Conclusion: The State of Environmental Virtue Ethics

  1. Top of page
  2. History of Environmental Virtue Ethics
  3. Characterizing Environmental Virtue and Environmental Vice
  4. Virtue and Vice in Environmental Ethics
  5. Conclusion: The State of Environmental Virtue Ethics
  6. References
  7. Further Readings

Environmental virtue ethics is a vibrant area of environmental ethics. Many environmental philosophers are doing work on characterizing the substantive dispositions that constitute particular environmental virtues and vices (e.g., forgiveness, tolerance, patience, anger, greed, and apathy). Work is also being done on the roles of virtue in responding to particular environmental problems (e.g., global warming and environmental injustice) and to environmental challenges more generally. In addition, there is continued interest in whether virtue ethics provides a viable and preferable alternative environmental ethic to those supported by other normative theories. What appears to be settled, however, is that environmental virtue ethics is an indispensable component of environmental ethics.

References

  1. Top of page
  2. History of Environmental Virtue Ethics
  3. Characterizing Environmental Virtue and Environmental Vice
  4. Virtue and Vice in Environmental Ethics
  5. Conclusion: The State of Environmental Virtue Ethics
  6. References
  7. Further Readings
  • Aristotle 1985. Nicomachean Ethics, trans. T. Irwin. Indianapolis: Hackett.
  • Cafaro, Philip 2001a. “The Naturalist's Virtues,” Philosophy in the Contemporary World, vol. 8, no. 2, pp. 8599.
  • Cafaro, Philip 2001b. “Thoreau, Leopold, and Carson: Toward an Environmental Virtue Ethic,” Environmental Ethics, vol. 23, no. 1, pp. 317.
  • Carson, Rachel 1956. The Sense of Wonder. New York: Harper & Row.
  • Carson, Rachel 1999. Design for Nature Writing, in L. Lear (ed.), Lost Woods: The Discovered Writings of Rachel Carson. Boston: Beacon, pp. 937.
  • Hill, Thomas 1983. “Ideals of Human Excellences and Preserving Natural Environments,” Environmental Ethics, vol. 5, no. 3, pp. 21124.
  • Hursthouse, Rosalind 1999. On Virtue Ethics. Oxford: Oxford University Press.
  • Jamieson, Dale 2007. “When Utilitarians Should Be Virtue Theorists,” Utilitas, vol. 19, no. 2, pp. 16083.
  • Leopold, Aldo 1968. A Sand Country Almanac. Oxford: Oxford University Press.
  • Sandler, Ronald 2007. Character and Environment. New York: Columbia University Press.
  • Sandler, Ronald 2010. “Ethical Theory and the Problem of Inconsequentialism: Why Environmental Ethicists Should be Virtue Oriented Ethicists,” Journal of Agricultural and Environmental Ethics, vol. 23, nos. 1–2, pp. 16783.
  • Shaw, Bill 1997. “A Virtue Ethics Approach to Aldo Leopold's Land Ethic,” Environmental Ethics, vol. 19, no. 2, pp. 5367.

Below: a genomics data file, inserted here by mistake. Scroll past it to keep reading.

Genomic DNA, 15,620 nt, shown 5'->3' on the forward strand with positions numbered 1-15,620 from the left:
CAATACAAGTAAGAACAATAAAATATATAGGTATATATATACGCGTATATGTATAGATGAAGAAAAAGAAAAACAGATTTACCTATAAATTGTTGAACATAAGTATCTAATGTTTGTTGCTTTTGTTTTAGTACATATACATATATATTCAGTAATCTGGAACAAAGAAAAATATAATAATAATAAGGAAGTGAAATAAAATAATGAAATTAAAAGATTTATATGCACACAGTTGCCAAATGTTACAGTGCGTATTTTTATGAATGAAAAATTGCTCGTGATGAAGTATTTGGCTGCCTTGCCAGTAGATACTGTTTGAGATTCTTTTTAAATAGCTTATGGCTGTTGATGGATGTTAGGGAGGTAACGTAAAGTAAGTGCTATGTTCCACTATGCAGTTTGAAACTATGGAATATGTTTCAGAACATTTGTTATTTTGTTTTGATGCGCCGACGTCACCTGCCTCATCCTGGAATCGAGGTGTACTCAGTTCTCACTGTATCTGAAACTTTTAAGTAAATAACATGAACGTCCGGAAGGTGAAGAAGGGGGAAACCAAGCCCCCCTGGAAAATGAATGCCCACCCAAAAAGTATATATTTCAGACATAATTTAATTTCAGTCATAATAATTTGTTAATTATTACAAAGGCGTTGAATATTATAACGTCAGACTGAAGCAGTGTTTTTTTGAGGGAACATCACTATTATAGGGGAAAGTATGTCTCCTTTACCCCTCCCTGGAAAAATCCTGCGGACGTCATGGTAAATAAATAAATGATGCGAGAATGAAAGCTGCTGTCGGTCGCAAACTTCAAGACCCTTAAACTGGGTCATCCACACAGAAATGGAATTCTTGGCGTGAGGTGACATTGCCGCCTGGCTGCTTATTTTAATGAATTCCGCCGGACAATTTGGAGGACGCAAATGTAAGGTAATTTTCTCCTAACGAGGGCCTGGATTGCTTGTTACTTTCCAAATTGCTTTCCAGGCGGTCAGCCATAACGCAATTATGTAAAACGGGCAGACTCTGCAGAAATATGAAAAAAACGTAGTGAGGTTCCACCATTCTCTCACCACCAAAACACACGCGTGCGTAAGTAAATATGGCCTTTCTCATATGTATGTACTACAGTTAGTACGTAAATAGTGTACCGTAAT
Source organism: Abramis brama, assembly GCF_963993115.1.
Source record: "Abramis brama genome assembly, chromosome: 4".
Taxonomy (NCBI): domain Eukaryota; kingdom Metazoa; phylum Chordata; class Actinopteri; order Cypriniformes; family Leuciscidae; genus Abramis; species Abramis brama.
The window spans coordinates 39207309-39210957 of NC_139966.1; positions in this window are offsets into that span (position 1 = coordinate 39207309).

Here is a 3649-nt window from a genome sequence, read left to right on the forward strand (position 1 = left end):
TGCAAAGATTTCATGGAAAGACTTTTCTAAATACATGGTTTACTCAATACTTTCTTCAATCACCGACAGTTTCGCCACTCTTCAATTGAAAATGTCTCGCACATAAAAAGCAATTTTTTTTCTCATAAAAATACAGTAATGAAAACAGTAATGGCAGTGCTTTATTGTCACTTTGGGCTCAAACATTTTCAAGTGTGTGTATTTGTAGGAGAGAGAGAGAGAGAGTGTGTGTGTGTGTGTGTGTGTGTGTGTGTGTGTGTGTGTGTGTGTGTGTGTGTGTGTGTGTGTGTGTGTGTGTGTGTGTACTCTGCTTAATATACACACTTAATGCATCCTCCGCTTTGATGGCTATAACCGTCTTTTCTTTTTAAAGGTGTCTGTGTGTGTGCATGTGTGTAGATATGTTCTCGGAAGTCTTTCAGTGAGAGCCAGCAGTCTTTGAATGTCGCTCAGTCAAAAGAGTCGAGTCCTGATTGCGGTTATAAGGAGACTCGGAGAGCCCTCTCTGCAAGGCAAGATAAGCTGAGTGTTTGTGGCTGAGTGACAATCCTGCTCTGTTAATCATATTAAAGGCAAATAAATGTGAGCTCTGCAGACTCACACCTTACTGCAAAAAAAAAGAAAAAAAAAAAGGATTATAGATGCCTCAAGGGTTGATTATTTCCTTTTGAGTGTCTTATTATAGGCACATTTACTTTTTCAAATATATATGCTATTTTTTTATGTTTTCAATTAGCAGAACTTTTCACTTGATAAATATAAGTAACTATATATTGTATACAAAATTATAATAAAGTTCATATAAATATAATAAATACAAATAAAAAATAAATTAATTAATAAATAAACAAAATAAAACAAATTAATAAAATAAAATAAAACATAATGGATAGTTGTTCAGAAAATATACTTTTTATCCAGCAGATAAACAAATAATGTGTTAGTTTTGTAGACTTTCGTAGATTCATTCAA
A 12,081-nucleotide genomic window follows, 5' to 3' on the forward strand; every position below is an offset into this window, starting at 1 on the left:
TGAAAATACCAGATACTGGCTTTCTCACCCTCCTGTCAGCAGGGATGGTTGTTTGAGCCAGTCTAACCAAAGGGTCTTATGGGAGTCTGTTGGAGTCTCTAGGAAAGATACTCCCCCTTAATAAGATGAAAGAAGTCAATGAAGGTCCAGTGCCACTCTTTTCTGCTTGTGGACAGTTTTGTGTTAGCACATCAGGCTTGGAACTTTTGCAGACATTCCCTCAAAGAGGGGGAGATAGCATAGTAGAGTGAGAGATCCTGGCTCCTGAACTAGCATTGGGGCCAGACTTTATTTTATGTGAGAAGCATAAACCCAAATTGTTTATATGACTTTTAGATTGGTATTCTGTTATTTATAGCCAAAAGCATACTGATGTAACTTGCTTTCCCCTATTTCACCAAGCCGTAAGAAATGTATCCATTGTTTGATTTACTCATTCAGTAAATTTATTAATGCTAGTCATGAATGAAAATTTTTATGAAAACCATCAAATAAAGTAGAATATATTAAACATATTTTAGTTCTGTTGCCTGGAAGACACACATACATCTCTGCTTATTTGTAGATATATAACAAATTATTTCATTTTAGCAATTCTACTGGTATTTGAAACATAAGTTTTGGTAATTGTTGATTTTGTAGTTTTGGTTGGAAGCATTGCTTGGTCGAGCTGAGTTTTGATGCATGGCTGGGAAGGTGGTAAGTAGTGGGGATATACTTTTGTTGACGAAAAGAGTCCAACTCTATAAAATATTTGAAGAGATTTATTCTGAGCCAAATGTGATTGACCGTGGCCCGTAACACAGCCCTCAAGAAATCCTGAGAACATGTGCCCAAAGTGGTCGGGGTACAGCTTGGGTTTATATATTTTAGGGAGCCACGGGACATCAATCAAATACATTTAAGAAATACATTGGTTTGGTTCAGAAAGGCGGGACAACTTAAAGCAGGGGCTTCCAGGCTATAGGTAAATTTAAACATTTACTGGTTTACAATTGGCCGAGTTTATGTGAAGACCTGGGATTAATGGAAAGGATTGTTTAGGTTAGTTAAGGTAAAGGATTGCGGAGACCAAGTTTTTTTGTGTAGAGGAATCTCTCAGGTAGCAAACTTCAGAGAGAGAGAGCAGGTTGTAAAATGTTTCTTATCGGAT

• Singer, Peter 1975. Animal Liberation. New York: New York Review Books.
  • Taylor, Paul 1986. Respect for Nature: A Theory of Environmental Ethics. Princeton: Princeton University Press.
  • Thoreau, Henry David 1951. Walden. New York: Bramhall House.
  • Treanor, Brian 2010. “Environmentalism and Public Virtue,” Journal of Agricultural and Environmental Ethics, vol. 23, nos. 1–2, pp. 928.
  • Welchman, Jennifer 1999. “The Virtues of Stewardship,” Environmental Ethics, vol. 21, no. 4, pp. 41123.
  • Wensveen, Louke van 2000. Dirty Virtues: The Emergence of Ecological Virtue Ethics. Amherst, NY: Humanity.
  • Wenz, Peter 2005. Synergistic Environmental Virtues, in R. Sandler and P. Cafaro (eds.), Environmental Virtue Ethics. Lanham: Rowman & Littlefield, pp. 197213.

Further Readings

  1. Top of page
  2. History of Environmental Virtue Ethics
  3. Characterizing Environmental Virtue and Environmental Vice
  4. Virtue and Vice in Environmental Ethics
  5. Conclusion: The State of Environmental Virtue Ethics
  6. References
  7. Further Readings
  • Cafaro, Philip 2001. “Environmental Virtue Ethics,” special issue of Philosophy in the Contemporary World, vol. 8, no. 2.
  • Frasz, Geoffrey 1993. “Environmental Virtue Ethics: A New Direction for Environmental Ethics,” Environmental Ethics, vol. 15, no. 3, pp. 25974.
  • Hursthouse, Rosalind 2006. Applying Virtue Ethics to Our Treatment of the Other Animals, in J. Welchman (ed.), The Practice of Virtue: Classic and Contemporary Readings in Virtue Ethics. Indianapolis: Hackett, pp. 13654.
  • Macintyre, Alasdair 1999. Dependent Rational Animals: Why Human Beings Need the Virtues. Chicago: Open Court.
  • Newton, Lisa 2003. Ethics and Sustainability: Sustainable Development and the Moral Life. Upper Saddle River, NJ: Prentice Hall.
  • O'Neill, John 1993. Ecology, Policy, and Politics: Human Well-Being and the Natural World. London: Routledge.
  • Sandler, Ronald, and Philip Cafaro 2005. Environmental Virtue Ethics. Lanham: Rowman & Littlefield.
  • Sandler, Ronald, and Philip Cafaro 2010. “Environmental Virtue Ethics,” special issue of Agricultural and Environmental Ethics, vol. 23, nos. 1–2.
  • Swanton, Christine 2003. Virtue Ethics: A Pluralistic View. Oxford: Oxford University Press.